households in the area earn total cash income (Y_total) from different
sources including farm income (Y_Farm), labour income
from other productive (non/off-farm) activities (Y_Non_farm),
and also income from transfers (remittances and governmental
subsidies)(Y_Transfer). The theoretical framework also describes
farm income as the total output produced by households multiplied
by price minus farming cost (refer equation (3) of chapter
three). Based on the assumption of constant price and fixed farming
cost the total differential of equation  from chapter three
gives a working model:
a. ‘Y_total’ is the total annual income of households. This is cash
income of households from different sources of income. It is
the sum of income from farm activities, income from other
productive activities and income from different transfers in
b. ‘BOSET_SEED’ is the amount of money spent on improved
Teff seed for each household per cropping season. It is measured
in Ethiopian birr. The improved Teff variety in this
study stands for using Boset variety. This variable is used to
estimate the impact of Boset variety on the selected outcome
c. Adoption of technology is a mental process of applying a given
innovation. There is no universal agreed length of time to
say households as adopters or non-adopters. In this study
adopters are farmers who use improved Teff (Boset variety)
in 2014/2015 cropping season while non adopters are farmers
who are experienced in growing of local Teff varieties. As
many studies verify that adoption influence household wellbeing
positively and significantly [16,17] and similar to these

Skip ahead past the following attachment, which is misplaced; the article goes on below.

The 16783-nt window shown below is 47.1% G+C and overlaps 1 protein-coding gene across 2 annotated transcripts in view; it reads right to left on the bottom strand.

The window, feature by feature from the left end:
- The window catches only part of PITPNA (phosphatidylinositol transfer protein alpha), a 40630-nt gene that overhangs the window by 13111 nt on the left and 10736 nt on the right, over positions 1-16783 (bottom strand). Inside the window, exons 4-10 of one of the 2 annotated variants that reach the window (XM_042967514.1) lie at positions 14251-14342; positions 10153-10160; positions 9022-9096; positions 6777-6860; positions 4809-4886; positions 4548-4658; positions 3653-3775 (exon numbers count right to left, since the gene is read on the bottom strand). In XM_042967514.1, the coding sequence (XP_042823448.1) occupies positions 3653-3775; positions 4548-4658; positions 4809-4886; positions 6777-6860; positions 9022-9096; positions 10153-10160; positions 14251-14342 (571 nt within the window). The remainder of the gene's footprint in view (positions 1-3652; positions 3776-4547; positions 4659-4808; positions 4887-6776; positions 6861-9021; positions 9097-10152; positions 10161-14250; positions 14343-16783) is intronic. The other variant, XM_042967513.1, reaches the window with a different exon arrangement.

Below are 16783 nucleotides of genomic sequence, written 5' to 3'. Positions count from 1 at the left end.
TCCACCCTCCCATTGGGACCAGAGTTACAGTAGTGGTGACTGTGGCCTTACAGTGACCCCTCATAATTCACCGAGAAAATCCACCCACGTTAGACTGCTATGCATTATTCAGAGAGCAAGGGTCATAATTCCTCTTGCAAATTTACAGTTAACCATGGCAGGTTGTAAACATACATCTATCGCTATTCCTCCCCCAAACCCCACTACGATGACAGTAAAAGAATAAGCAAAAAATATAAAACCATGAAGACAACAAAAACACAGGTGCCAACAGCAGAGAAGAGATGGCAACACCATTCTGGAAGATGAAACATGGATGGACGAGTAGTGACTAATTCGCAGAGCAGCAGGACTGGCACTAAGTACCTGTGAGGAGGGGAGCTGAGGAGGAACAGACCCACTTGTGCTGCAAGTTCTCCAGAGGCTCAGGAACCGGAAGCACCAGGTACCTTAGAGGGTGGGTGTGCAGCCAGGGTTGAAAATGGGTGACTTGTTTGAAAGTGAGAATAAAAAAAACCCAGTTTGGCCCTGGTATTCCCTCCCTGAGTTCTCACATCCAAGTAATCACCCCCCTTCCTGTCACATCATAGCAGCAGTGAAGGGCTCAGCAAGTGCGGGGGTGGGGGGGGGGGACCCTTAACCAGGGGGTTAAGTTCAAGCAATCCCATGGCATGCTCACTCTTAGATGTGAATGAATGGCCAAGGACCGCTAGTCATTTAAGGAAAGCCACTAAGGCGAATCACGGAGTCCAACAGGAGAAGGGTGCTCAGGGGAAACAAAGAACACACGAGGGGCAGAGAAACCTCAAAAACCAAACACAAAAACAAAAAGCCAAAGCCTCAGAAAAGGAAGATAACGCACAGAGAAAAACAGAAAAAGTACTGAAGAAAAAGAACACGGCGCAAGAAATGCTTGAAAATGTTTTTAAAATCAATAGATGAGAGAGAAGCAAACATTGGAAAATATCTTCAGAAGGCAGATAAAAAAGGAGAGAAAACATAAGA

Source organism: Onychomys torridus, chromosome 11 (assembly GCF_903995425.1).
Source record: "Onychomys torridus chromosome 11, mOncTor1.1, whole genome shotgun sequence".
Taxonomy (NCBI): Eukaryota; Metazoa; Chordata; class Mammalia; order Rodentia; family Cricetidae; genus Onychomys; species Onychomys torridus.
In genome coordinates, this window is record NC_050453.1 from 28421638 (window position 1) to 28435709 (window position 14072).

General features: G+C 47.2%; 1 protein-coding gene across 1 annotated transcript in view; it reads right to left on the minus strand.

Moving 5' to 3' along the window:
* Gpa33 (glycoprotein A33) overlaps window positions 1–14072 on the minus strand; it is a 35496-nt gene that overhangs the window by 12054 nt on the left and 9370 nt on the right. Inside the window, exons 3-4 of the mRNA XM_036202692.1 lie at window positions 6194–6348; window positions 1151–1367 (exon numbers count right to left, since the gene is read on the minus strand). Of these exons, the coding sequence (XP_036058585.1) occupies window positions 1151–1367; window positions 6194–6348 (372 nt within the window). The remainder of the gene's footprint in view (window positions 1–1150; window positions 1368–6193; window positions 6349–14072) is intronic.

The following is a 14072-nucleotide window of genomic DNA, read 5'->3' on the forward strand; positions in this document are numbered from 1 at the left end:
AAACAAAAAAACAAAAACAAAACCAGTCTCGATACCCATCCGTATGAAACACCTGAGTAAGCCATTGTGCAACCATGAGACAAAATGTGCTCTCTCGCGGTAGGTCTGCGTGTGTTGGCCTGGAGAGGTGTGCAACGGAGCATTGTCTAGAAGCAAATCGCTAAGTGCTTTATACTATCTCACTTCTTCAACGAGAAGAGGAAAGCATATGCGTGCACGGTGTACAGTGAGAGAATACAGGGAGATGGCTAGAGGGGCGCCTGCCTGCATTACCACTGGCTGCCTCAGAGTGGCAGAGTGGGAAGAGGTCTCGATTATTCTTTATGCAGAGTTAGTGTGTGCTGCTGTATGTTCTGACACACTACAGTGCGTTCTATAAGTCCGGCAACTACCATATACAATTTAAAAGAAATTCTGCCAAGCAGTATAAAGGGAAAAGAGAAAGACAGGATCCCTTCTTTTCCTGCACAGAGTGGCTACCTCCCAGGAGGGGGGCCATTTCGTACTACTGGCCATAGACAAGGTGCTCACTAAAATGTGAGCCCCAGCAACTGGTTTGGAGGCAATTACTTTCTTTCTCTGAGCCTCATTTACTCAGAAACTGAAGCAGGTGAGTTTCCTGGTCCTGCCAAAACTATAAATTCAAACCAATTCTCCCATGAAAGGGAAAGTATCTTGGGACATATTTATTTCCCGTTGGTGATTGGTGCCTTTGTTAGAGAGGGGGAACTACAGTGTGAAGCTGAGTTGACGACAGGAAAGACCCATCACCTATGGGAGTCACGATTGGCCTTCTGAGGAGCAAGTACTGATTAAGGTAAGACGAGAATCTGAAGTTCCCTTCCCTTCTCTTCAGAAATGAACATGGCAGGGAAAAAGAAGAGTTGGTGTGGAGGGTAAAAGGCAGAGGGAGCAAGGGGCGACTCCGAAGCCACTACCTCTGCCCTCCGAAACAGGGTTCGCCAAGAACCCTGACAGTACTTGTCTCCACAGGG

findings in this study it is hypothesized that adoption of improved
Teff variety is expected to have a positive and significant
impacts on productivity and household income.
d. ‘LABOUR’ is the total labour days (either family labour or
hired labour) spent on planting, weeding and harvesting. It is
measured in terms of man days for 2014/15 cropping season.
e. ‘LAND’ is the total area cultivated by the farm household for
the 2014/2015 cropping season. It is measured in terms of
f. ‘CAPITAL’ is the value of all physical capital (hoes and ploughs
used for cultivation) for each household per cropping season.
It is measured in Ethiopian birr.
g. ‘FERTILIZERS’ is the amount of money spent on chemical fertilizers
for a 2014/2015 cropping season. It is measured in
h. ‘SEEDS’ is the amount of money spent on other seeds (without
Boset) for each household per cropping season. It is measured
in Ethiopian birr.
i. ‘IRRIGATION’ is the amount of money paid for irrigation
water used by the farm households for the production year
2014/15. It is measured in Ethiopian birr.
j. ‘Y_Non_farm’ is annual income of households generated
through participation in other productive activities. Other
productive activities in the survey refers both to self-employment
in non-farm sectors such as petty trade, craft work/
carpentry, etc. or off-farm employment such as; daily labour,
k. ‘Y_Transfer’ is annual income of households from remittances
and government subsidies. This is mainly remittances received
form family member abroad and, in the city, and subsidies
l. ‘AGE’ is a continuous variable referring to the age of the
household head measured in years.
m. ‘SEX’ is a nominal variable used as dummy where it equals to
1 if the household head is male and 0 otherwise.
n. ‘DEP_ratio’ is household members below the age of 15 and
above 65 divided by the total household between the ages of
15 to 65. It shows the burden on the productive part of the
A counterfactual world is generated by assuming a world without
the adoption of improved seed (Boset variety). In this simulated
world, the beneficiary households do not adopt improved Teff
(Boset variety) and are heavily dependent on local Teff varieties.
The differences between real world, i.e. the with-boset world, and
the counterfactual, i.e. the without boset world, were analysed using
In general, the descriptive analysis of shows that there is no
statistically significant difference in age, gender, education status,